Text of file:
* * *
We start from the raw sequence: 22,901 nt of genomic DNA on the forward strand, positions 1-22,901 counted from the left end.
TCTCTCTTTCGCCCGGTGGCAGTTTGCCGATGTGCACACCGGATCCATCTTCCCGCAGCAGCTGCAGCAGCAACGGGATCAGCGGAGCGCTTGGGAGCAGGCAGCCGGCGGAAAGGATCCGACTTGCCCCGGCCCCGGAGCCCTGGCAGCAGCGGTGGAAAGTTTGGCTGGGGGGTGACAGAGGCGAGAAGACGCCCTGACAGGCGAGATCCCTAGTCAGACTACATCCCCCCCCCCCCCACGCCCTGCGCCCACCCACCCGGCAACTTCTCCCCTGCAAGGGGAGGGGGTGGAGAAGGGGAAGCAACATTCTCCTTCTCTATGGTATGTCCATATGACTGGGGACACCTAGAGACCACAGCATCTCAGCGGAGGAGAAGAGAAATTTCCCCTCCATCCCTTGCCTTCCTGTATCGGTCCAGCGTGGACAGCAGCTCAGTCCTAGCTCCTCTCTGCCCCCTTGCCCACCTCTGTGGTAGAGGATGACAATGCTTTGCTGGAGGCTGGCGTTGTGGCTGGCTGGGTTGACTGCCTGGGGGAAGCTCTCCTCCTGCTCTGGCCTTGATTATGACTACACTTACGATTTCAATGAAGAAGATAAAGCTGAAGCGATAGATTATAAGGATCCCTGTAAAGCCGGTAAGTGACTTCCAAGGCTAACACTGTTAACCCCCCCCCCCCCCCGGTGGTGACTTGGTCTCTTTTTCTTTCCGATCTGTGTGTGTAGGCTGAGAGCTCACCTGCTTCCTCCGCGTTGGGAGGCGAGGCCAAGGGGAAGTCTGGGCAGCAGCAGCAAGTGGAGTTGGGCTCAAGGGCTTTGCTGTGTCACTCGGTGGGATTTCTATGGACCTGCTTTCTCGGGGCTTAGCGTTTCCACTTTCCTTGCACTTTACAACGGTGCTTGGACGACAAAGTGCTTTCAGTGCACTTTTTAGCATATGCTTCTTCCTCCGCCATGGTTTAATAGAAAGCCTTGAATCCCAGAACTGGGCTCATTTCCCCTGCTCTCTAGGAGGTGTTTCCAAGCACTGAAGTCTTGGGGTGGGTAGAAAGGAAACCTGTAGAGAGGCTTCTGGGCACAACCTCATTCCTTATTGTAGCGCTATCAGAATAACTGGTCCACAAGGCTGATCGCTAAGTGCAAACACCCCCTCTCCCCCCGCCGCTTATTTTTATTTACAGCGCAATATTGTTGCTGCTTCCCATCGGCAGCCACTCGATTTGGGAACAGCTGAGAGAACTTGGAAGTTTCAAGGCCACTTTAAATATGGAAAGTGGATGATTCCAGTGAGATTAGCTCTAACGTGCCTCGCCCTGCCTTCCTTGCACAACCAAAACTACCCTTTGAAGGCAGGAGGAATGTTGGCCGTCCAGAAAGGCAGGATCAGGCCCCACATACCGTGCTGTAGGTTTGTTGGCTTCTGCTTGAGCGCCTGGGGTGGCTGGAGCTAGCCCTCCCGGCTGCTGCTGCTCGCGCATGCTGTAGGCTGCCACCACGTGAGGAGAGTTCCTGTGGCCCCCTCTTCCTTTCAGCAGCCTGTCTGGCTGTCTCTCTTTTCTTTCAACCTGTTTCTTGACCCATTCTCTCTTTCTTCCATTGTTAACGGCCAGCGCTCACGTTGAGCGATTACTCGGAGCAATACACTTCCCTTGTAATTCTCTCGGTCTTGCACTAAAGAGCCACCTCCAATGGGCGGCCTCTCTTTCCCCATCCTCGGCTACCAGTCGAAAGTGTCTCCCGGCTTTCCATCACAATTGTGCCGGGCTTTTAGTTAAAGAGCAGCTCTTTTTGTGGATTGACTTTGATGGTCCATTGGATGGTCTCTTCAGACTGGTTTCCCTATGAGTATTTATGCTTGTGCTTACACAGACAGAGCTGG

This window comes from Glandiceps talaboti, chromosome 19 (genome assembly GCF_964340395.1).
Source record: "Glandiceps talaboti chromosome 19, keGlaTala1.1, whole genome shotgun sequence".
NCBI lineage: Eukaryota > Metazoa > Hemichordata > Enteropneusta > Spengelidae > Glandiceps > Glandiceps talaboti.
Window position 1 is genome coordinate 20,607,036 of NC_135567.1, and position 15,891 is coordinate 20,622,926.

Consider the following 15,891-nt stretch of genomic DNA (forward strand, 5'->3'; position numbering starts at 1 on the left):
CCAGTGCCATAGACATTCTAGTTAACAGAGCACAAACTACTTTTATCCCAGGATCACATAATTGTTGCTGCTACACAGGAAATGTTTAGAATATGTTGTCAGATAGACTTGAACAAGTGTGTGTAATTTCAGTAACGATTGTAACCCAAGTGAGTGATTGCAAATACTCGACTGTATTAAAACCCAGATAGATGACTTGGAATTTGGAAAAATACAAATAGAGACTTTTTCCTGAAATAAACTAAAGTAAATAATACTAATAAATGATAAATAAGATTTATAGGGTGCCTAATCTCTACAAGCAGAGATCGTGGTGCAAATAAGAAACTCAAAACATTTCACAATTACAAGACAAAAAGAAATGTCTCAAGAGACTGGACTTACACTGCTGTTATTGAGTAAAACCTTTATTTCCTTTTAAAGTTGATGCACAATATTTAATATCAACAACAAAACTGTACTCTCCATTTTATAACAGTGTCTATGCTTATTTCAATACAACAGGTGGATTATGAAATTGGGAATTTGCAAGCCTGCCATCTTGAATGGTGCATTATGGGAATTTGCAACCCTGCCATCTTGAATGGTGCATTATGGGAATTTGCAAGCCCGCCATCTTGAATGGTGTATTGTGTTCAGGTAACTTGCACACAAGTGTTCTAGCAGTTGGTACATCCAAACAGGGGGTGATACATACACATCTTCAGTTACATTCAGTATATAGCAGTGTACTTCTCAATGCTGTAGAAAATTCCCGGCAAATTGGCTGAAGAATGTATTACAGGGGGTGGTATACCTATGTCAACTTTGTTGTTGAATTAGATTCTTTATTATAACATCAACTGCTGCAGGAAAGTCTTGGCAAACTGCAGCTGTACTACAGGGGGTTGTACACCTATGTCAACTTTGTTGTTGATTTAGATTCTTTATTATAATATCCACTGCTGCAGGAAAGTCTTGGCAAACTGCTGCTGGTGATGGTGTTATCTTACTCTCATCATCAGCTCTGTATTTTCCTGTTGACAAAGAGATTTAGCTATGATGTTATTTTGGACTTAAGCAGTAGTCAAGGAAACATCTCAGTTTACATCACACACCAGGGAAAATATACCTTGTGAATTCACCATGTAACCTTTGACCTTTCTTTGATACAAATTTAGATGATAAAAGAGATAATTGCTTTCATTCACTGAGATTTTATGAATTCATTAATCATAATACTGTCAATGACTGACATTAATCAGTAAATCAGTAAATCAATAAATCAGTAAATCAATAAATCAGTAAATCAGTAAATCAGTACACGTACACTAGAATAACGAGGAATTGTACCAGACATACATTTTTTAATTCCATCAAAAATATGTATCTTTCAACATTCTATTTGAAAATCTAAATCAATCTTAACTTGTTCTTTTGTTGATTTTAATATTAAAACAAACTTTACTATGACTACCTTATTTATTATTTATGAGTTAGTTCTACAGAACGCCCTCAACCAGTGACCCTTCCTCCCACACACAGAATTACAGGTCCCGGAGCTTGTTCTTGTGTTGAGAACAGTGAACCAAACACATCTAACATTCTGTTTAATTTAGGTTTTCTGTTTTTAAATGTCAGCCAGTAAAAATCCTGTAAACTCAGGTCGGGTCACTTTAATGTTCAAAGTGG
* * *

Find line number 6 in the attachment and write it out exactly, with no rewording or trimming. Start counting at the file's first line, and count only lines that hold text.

Window position 1 is genome coordinate 20,607,036 of NC_135567.1, and position 15,891 is coordinate 20,622,926.